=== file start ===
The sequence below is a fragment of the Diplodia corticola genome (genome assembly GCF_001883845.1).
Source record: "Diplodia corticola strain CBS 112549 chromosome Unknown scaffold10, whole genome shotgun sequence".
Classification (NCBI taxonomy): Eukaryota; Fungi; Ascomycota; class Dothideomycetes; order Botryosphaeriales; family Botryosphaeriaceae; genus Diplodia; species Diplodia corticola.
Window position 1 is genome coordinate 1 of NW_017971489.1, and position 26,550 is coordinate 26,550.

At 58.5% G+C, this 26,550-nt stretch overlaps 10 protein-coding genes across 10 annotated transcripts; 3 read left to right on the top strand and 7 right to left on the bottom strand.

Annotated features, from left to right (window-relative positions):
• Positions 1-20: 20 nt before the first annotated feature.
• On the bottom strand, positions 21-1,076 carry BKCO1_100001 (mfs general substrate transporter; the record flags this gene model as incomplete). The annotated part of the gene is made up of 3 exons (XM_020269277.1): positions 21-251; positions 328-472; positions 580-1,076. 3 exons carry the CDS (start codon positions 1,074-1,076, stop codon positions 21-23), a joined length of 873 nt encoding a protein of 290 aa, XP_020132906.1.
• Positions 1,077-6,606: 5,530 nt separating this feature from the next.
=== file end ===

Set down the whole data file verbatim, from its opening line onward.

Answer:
The sequence below is a fragment of the Diplodia corticola genome (genome assembly GCF_001883845.1).
Source record: "Diplodia corticola strain CBS 112549 chromosome Unknown scaffold10, whole genome shotgun sequence".
Classification (NCBI taxonomy): Eukaryota; Fungi; Ascomycota; class Dothideomycetes; order Botryosphaeriales; family Botryosphaeriaceae; genus Diplodia; species Diplodia corticola.
Window position 1 is genome coordinate 1 of NW_017971489.1, and position 26,550 is coordinate 26,550.

At 58.5% G+C, this 26,550-nt stretch overlaps 10 protein-coding genes across 10 annotated transcripts; 3 read left to right on the top strand and 7 right to left on the bottom strand.

Annotated features, from left to right (window-relative positions):
• Positions 1-20: 20 nt before the first annotated feature.
• On the bottom strand, positions 21-1,076 carry BKCO1_100001 (mfs general substrate transporter; the record flags this gene model as incomplete). The annotated part of the gene is made up of 3 exons (XM_020269277.1): positions 21-251; positions 328-472; positions 580-1,076. 3 exons carry the CDS (start codon positions 1,074-1,076, stop codon positions 21-23), a joined length of 873 nt encoding a protein of 290 aa, XP_020132906.1.
• Positions 1,077-6,606: 5,530 nt separating this feature from the next.